The economy, as you may have heard, is great in North Dakota. It's a great time to be a stripper in the Oil Patch, for example. But you can't really make a tourism campaign out of that.
This week, North Dakota unveiled its 2012 tourism campaign, "Arrive a guest, leave a legend," although this particular ad suggests another slogan might also fit.
"The direction of Arrive a guest. Leave a Legend. offers the idea that once visitors cross the border into North Dakota, everything and anything is possible," the North Dakota Tourism press release says.
(h/t: Stephanie Curtis)
How about this one:
"What Happens in North Dakota, Stays in North Dakota.*
(*Petroleum products and paternity suits not covered by guarantee.)
"Legendary" has been a part of ND's tourism branding for a while now, usually paired with shots of the badlands. Its nice to see the east part of the state represented with this advertisement- The Hotel Donaldson in downtown Fargo to be specific. I do know however that at least one of the people in the photo lives in Minnesota...
I am already a legend, so I will continue to avoid ND.
Come to North Dakota, the Women Are Easy?
Come to North Dakota, You Might Get Laid?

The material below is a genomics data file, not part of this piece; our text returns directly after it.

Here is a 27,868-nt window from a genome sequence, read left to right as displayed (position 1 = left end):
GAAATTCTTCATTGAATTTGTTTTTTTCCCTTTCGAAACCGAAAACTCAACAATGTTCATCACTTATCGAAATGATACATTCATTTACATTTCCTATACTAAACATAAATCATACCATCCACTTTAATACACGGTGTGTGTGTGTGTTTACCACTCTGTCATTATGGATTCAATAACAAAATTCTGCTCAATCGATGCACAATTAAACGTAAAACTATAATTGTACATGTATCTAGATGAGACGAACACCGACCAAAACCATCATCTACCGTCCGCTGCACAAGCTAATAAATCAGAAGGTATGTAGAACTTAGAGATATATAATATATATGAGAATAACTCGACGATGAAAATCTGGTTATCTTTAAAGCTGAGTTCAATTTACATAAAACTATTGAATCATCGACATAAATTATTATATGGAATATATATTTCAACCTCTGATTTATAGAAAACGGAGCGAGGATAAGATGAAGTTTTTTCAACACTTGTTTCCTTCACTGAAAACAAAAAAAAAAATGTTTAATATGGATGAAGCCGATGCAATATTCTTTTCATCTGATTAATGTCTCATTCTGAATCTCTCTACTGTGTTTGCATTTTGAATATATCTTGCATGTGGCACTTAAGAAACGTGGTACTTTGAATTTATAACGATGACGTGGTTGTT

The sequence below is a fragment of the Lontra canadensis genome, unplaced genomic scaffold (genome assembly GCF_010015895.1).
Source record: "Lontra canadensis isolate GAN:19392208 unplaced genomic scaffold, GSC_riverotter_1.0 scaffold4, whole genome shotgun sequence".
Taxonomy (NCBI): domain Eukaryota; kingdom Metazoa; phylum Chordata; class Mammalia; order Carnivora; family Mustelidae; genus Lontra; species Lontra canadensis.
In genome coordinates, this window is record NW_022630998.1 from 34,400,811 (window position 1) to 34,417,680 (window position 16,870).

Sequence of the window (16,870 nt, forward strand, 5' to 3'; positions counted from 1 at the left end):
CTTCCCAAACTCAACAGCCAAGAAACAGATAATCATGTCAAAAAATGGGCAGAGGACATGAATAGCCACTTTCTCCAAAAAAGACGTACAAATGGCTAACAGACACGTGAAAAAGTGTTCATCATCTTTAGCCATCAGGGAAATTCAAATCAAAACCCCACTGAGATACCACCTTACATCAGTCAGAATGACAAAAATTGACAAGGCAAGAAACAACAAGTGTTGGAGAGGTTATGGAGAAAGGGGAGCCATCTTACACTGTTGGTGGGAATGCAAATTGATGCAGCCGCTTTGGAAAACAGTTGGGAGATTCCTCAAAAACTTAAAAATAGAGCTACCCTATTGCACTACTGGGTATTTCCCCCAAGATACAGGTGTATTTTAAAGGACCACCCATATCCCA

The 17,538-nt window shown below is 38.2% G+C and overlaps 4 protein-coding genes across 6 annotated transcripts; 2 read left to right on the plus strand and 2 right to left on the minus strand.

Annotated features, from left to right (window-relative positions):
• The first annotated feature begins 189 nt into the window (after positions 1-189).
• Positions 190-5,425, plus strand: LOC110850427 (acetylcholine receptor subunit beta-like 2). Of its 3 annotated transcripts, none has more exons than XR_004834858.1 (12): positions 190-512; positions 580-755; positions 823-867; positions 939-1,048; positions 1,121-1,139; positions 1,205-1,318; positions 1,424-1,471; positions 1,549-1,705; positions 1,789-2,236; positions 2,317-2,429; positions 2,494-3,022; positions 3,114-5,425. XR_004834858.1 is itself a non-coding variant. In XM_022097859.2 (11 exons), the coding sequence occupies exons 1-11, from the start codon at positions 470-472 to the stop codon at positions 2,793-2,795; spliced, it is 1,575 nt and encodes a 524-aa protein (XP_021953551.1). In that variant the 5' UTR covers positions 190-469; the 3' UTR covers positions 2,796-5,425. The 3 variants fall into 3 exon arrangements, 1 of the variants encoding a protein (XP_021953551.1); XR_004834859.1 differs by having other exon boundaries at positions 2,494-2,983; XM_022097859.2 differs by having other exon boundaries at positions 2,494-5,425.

Terrible, terrible ad.
"•A print ad series promoting specific North Dakota experiences of hiking, history, western, family adventure, birding, golfing, motorcycling and hunting to out-of-state and Canadian audiences. "
Those fellas in the photo must be experiencing the 'birding' aspect of North Dakota. I would appear by observing the body language that one of the fellas is going to get a two for one deal.
The Badlands are much worse than you think and they have been demoted. You have to travel a bit further south of North Dakota to see them.
There's Badlands National Park in South Dakota and extensive areas of badlands (type of terrain) in North Dakota. Theodore Roosevelt National Park is beautiful and hopefully safe from the nearby drilling.
Maybe this ad is meant to be a subtle recruiting ad for oil field workers.
This was all over my facebook page today and I still can't bring myself to actually watch it. I'll take your word for it. Because that is the way a Minnesotan reacts.
As my wife is from North Dakota, I have no comment.